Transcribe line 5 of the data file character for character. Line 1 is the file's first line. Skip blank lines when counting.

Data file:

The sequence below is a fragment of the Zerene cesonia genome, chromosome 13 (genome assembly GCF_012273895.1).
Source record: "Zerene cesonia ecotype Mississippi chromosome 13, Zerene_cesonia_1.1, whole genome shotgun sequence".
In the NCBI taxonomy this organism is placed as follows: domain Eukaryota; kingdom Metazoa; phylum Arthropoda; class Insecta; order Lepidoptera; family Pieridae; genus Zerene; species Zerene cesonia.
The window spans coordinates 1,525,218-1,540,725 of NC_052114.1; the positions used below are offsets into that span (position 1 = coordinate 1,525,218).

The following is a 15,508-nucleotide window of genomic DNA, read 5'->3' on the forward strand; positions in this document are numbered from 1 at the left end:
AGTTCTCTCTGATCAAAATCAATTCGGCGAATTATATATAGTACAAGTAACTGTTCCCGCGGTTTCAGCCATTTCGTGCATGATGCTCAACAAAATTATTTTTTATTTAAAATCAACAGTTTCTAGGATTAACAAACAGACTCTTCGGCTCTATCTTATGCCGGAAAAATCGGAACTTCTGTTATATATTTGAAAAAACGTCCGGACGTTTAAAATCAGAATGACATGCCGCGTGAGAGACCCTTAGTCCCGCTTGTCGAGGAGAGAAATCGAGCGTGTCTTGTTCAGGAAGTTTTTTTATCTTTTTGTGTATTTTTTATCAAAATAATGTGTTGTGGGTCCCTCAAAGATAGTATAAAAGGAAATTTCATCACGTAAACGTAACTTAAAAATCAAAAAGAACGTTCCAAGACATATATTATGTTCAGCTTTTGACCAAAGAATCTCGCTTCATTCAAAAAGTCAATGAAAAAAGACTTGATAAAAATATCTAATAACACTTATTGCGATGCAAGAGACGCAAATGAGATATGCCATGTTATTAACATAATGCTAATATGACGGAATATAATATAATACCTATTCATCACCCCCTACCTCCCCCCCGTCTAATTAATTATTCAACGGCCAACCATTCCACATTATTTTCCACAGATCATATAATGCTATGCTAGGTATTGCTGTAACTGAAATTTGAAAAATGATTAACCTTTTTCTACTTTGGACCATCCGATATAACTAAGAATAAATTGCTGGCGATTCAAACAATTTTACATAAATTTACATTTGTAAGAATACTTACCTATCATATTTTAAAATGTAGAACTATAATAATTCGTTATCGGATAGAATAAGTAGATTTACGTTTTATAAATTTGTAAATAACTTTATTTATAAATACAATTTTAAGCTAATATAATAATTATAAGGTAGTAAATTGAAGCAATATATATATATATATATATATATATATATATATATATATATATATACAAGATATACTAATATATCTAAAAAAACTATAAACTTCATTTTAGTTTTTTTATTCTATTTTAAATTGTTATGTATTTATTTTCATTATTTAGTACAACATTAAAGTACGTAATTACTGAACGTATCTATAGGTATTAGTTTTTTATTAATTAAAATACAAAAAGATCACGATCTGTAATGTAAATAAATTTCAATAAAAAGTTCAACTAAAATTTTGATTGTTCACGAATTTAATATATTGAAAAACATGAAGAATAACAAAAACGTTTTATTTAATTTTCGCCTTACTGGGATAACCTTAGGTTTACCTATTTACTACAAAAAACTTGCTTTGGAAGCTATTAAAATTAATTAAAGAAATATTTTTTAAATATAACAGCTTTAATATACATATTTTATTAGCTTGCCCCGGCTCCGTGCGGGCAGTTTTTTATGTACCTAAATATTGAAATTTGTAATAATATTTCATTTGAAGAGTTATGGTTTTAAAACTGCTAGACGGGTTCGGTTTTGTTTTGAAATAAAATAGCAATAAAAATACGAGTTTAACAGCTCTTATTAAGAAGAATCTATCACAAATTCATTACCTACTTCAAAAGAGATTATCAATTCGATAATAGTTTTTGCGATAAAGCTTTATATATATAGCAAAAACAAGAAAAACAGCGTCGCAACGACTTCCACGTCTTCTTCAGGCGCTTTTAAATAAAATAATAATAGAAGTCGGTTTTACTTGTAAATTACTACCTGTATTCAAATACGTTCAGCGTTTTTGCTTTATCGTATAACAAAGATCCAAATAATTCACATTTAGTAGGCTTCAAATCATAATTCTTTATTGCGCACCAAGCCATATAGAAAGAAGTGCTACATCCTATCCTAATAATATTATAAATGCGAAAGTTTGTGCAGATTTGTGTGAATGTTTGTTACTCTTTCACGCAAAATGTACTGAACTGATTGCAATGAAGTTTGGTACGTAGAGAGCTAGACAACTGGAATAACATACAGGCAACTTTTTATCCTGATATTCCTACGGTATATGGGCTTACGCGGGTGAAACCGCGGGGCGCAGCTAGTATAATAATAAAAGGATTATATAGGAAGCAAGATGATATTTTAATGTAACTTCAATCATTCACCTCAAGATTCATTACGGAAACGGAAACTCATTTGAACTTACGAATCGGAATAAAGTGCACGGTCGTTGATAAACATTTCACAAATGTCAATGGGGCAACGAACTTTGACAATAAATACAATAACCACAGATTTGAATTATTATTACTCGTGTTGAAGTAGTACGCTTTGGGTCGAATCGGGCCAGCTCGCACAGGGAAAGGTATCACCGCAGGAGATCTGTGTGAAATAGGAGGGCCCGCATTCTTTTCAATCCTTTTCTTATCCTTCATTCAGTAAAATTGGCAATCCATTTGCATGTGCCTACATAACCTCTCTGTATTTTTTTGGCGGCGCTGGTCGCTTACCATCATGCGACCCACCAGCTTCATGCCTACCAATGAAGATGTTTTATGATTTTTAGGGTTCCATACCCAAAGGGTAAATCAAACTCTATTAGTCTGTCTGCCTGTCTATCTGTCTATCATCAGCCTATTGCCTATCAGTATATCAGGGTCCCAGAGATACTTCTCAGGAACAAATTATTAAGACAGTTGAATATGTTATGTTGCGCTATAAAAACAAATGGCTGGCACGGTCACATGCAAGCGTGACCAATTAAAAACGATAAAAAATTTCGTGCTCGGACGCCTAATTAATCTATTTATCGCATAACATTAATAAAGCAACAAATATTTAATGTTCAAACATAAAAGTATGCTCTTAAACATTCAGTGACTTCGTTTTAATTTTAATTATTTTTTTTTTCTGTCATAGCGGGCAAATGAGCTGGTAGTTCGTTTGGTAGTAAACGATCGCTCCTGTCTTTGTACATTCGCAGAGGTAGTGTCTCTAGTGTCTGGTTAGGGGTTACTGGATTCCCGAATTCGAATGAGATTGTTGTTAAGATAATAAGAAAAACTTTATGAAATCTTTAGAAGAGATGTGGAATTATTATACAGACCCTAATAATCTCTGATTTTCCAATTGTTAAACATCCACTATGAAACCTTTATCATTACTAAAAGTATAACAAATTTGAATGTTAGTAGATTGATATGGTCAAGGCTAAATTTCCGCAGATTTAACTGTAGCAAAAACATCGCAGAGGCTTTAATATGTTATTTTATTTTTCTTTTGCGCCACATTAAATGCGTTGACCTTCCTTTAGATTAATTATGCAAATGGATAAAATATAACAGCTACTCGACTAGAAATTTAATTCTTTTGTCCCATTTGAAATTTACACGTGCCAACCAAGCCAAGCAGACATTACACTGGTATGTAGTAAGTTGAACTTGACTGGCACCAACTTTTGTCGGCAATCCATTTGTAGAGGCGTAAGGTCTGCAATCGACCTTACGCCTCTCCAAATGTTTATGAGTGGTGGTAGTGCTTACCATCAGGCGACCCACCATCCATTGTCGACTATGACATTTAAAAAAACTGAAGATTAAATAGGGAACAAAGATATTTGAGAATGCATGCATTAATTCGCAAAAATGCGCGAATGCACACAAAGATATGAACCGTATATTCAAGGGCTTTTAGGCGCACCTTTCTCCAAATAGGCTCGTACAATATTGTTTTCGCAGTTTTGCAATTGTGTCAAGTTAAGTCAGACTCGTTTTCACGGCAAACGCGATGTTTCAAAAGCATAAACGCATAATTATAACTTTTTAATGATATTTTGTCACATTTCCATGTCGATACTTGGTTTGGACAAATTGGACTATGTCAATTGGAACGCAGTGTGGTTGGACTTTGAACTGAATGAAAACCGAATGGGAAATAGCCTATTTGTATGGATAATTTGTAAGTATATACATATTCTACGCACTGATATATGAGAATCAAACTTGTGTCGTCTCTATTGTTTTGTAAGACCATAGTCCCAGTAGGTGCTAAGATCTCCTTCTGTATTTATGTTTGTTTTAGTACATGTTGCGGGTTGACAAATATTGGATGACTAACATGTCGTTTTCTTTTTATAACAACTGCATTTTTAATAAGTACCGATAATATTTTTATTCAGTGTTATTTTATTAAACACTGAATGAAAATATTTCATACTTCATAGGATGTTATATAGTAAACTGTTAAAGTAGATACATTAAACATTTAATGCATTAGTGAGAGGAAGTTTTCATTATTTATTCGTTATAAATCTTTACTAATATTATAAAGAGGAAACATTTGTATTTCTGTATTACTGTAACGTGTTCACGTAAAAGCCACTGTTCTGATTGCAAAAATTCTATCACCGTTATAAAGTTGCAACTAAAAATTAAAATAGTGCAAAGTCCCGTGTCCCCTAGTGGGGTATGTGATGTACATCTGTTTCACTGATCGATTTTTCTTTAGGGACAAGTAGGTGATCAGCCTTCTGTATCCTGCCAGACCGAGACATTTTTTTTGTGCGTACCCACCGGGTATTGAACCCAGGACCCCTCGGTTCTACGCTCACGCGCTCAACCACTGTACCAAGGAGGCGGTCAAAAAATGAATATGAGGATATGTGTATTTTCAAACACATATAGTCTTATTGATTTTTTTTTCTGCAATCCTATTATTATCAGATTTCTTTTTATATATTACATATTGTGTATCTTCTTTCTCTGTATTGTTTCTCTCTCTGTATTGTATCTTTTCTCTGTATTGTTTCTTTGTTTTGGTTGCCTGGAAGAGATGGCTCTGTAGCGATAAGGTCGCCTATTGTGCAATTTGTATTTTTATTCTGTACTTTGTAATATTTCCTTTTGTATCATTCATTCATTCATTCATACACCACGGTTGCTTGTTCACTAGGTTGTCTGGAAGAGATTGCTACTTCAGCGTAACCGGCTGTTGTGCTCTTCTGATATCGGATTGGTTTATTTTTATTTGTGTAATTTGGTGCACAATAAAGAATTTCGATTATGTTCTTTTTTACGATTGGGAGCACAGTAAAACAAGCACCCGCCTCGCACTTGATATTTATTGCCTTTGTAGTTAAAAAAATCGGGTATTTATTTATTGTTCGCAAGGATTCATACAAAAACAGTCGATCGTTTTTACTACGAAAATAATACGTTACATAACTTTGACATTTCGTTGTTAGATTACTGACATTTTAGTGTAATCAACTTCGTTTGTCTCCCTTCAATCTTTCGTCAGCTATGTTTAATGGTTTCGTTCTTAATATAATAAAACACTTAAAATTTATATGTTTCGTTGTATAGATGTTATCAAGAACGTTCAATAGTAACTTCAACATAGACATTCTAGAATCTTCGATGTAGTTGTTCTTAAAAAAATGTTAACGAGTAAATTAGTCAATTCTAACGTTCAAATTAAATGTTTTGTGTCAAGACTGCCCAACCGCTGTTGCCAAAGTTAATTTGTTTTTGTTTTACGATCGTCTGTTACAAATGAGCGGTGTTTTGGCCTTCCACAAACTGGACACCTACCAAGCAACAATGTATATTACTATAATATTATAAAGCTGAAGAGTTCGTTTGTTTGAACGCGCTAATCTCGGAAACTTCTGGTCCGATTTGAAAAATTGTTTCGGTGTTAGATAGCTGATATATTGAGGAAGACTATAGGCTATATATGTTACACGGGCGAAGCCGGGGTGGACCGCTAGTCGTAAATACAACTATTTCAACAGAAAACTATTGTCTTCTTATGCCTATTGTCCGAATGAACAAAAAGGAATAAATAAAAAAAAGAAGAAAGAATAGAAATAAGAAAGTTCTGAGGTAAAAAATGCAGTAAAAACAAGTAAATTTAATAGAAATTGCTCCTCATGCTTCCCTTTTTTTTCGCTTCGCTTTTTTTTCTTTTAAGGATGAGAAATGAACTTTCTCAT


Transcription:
The following is a 15,508-nucleotide window of genomic DNA, read 5'->3' on the forward strand; positions in this document are numbered from 1 at the left end: